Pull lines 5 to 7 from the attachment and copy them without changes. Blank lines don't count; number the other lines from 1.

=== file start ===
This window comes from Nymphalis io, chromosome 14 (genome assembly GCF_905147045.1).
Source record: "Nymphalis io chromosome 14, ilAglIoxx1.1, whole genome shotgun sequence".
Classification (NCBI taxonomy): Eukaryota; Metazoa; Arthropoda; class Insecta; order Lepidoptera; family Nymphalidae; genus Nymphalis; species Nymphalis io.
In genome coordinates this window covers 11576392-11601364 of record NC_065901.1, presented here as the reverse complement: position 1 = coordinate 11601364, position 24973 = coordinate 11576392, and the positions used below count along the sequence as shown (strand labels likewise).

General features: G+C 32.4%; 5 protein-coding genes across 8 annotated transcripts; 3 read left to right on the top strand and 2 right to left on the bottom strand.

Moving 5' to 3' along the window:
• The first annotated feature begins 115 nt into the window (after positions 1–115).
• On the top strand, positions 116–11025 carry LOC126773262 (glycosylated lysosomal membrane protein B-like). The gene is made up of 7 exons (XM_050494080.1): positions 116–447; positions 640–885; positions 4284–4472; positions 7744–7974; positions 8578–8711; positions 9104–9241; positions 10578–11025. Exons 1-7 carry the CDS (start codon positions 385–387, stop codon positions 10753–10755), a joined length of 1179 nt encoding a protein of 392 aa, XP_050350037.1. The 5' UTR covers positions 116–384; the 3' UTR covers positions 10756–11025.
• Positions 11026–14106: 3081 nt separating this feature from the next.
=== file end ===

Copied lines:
General features: G+C 32.4%; 5 protein-coding genes across 8 annotated transcripts; 3 read left to right on the top strand and 2 right to left on the bottom strand.

Moving 5' to 3' along the window:
• The first annotated feature begins 115 nt into the window (after positions 1–115).